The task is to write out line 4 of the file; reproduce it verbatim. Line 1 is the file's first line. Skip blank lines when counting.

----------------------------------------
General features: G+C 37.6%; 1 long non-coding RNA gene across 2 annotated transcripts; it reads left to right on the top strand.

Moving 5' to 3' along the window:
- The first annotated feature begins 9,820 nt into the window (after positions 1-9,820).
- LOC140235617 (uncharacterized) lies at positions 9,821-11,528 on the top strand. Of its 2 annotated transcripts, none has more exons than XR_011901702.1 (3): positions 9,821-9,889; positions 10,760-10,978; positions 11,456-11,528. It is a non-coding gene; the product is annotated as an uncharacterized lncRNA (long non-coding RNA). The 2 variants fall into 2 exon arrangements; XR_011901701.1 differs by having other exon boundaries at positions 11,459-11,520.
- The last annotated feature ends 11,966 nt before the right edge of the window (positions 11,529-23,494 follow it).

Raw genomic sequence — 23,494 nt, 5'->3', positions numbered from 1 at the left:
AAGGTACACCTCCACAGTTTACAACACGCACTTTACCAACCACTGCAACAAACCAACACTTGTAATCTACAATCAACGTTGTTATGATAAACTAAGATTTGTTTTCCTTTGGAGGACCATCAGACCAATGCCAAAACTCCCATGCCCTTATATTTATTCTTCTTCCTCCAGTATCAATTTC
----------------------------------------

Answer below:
- LOC140235617 (uncharacterized) lies at positions 9,821-11,528 on the top strand. Of its 2 annotated transcripts, none has more exons than XR_011901702.1 (3): positions 9,821-9,889; positions 10,760-10,978; positions 11,456-11,528. It is a non-coding gene; the product is annotated as an uncharacterized lncRNA (long non-coding RNA). The 2 variants fall into 2 exon arrangements; XR_011901701.1 differs by having other exon boundaries at positions 11,459-11,520.